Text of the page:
The Fire Drill Emergency Plan implemented when the fire alarm sounded on Thursday, September 22, at 3:01 p.m., went very smoothly. With just a few glitches of people not being signed out – and others arriving at their designated location after roll had been taken – the plan seemed to work as it is designed. Fire drills have always been conducted at Nazareth, although less frequently now than has been the case in the past. The purpose is to make certain everyone is aware of where to go and what to do when they get there. Although an inconvenience, constant residential changes make fire drilling essential. Everyone has a responsibility to respond when an alarm activates. Staff members go to their designated areas to be accounted, to remain silent until the “All clear,” or to receive further instructions. Additional drills are being planned in the coming weeks to implement suggestions made after this recent drill. Whenever they occur, it is important for us all to follow the emergency plans for our specific areas.
Flaget Immediate Care will be here to administer flu shots to employees on Wednesday, October 19, from 12:00 – 2:30 p.m. in the O’Connell Hall meeting room (behind the Switchboard). Employees are encouraged to receive a flu vaccine annually as an important component of overall wellness. The total cost of the vaccine is $20.00. Employees covered under the CHI Health Insurance Plan must furnish a copy of the health insurance card when they receive the vaccine so that the entire cost of the vaccine can be billed to insurance. Any family member who wants to receive the vaccine should also have a copy of the insurance card. Those not covered by the CHI Health Insurance plan need to bring $10.00 (cash or check) with them. Nazareth will pay the remaining $10.00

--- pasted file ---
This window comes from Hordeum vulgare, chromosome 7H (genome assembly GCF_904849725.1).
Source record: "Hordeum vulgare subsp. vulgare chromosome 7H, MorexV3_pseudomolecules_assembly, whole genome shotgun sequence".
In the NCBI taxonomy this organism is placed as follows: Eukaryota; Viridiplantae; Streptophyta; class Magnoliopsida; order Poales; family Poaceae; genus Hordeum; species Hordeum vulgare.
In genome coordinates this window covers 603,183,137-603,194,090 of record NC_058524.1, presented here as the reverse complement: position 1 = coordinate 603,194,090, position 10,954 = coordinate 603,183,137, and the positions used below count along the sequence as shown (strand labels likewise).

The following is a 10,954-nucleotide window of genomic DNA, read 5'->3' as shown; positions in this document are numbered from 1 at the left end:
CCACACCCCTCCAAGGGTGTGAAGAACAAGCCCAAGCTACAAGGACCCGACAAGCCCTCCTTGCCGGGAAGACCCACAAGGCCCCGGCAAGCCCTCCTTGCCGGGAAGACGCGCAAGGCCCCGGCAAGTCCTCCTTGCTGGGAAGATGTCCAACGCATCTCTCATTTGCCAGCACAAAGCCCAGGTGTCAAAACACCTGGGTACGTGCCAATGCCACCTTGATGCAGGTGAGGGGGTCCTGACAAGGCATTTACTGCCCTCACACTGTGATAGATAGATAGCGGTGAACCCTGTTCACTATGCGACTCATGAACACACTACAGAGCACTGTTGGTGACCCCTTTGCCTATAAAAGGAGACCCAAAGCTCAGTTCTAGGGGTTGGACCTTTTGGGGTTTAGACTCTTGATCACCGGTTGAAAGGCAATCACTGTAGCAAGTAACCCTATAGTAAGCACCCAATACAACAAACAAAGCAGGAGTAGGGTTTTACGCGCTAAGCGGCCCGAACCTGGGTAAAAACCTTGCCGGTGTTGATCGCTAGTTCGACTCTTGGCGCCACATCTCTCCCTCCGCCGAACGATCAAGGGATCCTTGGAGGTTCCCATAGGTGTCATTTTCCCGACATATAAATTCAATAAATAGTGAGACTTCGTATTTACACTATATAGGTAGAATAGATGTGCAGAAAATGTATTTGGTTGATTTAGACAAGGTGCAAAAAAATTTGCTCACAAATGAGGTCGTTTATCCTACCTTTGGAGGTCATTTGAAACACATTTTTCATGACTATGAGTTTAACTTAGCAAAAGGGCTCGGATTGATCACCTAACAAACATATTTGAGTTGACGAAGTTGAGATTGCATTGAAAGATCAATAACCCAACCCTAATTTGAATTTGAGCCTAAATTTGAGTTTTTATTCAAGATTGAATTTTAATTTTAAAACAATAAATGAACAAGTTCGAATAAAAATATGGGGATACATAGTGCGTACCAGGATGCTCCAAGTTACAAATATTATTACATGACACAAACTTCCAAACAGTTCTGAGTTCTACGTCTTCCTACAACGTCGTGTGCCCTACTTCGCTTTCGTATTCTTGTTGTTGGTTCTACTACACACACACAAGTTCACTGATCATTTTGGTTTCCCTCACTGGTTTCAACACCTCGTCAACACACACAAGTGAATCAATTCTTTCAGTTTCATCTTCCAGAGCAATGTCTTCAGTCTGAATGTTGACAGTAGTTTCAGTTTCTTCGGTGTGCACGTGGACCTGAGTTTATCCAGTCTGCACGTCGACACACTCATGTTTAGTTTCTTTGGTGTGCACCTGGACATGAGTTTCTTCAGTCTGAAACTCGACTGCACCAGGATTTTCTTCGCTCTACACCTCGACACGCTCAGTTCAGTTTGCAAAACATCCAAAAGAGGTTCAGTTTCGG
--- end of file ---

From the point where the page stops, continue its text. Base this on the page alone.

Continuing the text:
New Phone System
Plans are underway to begin the installation of the new phone system for the Nazareth Campus. The current phone system is in its 8th year of what was a 5-year life expectancy. We received notification earlier this year that our phone system had been designated as “end of life status,” which means that the manufacturer could no longer provide replacement parts. A proposal for replacing the system with an updated IP system was submitted by the Campus Service Board to SCN, Inc. and was recently approved by SCN, Inc. An IP system uses the latest technology to integrate phone, computer, and mobile technology. All digital office phones will be changed to new IP phones. The analog phones (single line) used by residents and by some offices will not be replaced at this time.